This weekend I had the opportunity to meet Brandon Sanderson and ask him some questions about writing and publishing. For those of you who don’t know who he is, be sure to check out Brandon Sanderson’s site. The short answer is this, he’s the author of many different fantasy books, and most recently, was asked to complete the Wheel of Time series by Robert Jordan. So, he’s kinda a big deal. You can download one of his books online for free, and as someone who has read Warbreaker, I’d recommend it. Click on ‘Get the current version’.
Here’s something interesting about Brandon: he wrote 13 books before he published one. That’s right. He also alerted me to a startling statistic: on average, authors write 6 books before getting one published. Yikes! What he said made sense though, “You have to learn what is bad writing before you can write something good.” (Don’t quote me on the quote though, this is all coming from memory.) He talked about a concert pianist, who has to sound horrible while practicing before they can effortlessly play a masterpiece. Everyone always thinks it will be as easy as it was for Stephenie Meyer to write the Twilight saga, but this is a rare occurrence. To those who don’t believe me, check out this article about ‘How Stephenie Meyer Cramps My Style‘.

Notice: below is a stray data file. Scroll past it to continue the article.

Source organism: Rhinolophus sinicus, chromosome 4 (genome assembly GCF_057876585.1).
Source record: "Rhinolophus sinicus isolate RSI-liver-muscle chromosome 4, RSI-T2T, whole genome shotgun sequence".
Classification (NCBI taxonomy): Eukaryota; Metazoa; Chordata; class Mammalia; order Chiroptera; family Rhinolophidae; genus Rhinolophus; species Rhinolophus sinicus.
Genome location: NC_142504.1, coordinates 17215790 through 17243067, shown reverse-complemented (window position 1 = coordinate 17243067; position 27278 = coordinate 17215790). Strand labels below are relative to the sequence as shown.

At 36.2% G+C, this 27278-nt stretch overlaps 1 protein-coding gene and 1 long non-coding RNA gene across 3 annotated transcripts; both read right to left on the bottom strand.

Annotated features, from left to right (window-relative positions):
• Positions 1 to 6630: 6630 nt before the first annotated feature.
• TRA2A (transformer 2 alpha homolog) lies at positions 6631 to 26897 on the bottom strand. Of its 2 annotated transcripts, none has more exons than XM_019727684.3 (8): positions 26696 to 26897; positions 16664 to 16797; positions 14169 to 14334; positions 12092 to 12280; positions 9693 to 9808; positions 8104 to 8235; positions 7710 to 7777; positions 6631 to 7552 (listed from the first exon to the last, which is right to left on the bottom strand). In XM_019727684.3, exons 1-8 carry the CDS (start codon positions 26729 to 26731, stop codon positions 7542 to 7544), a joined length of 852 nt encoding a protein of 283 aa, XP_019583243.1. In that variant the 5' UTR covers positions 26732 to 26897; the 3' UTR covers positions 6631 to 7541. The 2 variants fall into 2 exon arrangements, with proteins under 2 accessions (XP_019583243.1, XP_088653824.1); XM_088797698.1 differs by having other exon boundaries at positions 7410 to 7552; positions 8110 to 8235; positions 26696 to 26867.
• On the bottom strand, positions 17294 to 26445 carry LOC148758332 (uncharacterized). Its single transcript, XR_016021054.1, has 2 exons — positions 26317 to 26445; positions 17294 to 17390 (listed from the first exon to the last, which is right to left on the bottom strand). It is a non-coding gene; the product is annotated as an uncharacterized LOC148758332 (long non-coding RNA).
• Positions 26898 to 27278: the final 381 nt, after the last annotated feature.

When I asked him, “What was one thing you wish you had known about publishing before getting into it?” He responded, “I wish I had known that editors are people too.” Apart from making me laugh out loud, this comment made me think. He said that he once thought of editors as big scary people, but once he learned that they were people too, he could relate to them more and have a better relationship with them. As any author will tell you, he added that “It’s all about networking.” And he steered me in the direction of some great writer’s conferences.
He also gave me one tip that I had never heard from anyone else before. He said to check out which editors were editing which books, and in essence “spy” to determine which books they were more likely to pick up. (I added the part about spying). Whether it surprises you or not, I’ll admit that I haven’t actually looked too much at the editor page of any given novel. Instead, I’ve been doing so much research on agents, that I sort of forgot about the editor step. But if you do it retroactively like this, then you can see which editors like to work with which agents, and determine which agents are looking for pieces like yours. It’s worth considering.
Meeting and talking to Brandon one-on-one was a great experience for me. I’m now much more likely to go to more book signings and conferences, especially as I learned a lot. I underestimated how talking to someone ‘in the know’ could really bolster your ambition and help you know more of what you are doing. Have you ever experienced that in your field?
Also, I should add that the picture I’ve included about The Gathering Storm is the UK artwork. But I really hate the US covers, and I think they’re ugly. So there. Are you more likely to judge a book by the cover?